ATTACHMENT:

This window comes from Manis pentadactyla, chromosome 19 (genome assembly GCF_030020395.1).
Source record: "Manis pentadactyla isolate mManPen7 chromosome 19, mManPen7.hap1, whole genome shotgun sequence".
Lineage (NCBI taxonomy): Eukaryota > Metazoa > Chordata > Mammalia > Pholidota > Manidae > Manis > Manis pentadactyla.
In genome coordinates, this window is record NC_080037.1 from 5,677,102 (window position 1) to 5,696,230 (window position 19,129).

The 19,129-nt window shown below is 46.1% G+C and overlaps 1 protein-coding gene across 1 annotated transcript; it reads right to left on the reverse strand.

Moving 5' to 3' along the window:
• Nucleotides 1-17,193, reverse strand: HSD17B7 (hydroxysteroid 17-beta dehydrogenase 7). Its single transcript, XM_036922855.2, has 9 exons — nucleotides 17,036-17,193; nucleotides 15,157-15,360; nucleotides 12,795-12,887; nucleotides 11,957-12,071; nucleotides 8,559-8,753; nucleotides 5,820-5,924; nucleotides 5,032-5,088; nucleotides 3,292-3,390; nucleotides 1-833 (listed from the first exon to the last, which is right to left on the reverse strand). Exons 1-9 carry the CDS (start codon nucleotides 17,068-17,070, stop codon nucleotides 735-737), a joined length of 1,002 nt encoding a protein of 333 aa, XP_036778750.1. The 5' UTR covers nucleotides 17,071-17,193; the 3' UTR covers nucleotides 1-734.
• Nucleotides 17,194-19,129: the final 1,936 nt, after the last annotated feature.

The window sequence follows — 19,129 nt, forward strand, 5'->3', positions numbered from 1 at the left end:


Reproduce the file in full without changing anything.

This window comes from Manis pentadactyla, chromosome 19 (genome assembly GCF_030020395.1).
Source record: "Manis pentadactyla isolate mManPen7 chromosome 19, mManPen7.hap1, whole genome shotgun sequence".
Lineage (NCBI taxonomy): Eukaryota > Metazoa > Chordata > Mammalia > Pholidota > Manidae > Manis > Manis pentadactyla.
In genome coordinates, this window is record NC_080037.1 from 5,677,102 (window position 1) to 5,696,230 (window position 19,129).

The 19,129-nt window shown below is 46.1% G+C and overlaps 1 protein-coding gene across 1 annotated transcript; it reads right to left on the reverse strand.

Moving 5' to 3' along the window:
• Nucleotides 1-17,193, reverse strand: HSD17B7 (hydroxysteroid 17-beta dehydrogenase 7). Its single transcript, XM_036922855.2, has 9 exons — nucleotides 17,036-17,193; nucleotides 15,157-15,360; nucleotides 12,795-12,887; nucleotides 11,957-12,071; nucleotides 8,559-8,753; nucleotides 5,820-5,924; nucleotides 5,032-5,088; nucleotides 3,292-3,390; nucleotides 1-833 (listed from the first exon to the last, which is right to left on the reverse strand). Exons 1-9 carry the CDS (start codon nucleotides 17,068-17,070, stop codon nucleotides 735-737), a joined length of 1,002 nt encoding a protein of 333 aa, XP_036778750.1. The 5' UTR covers nucleotides 17,071-17,193; the 3' UTR covers nucleotides 1-734.
• Nucleotides 17,194-19,129: the final 1,936 nt, after the last annotated feature.

The window sequence follows — 19,129 nt, forward strand, 5'->3', positions numbered from 1 at the left end: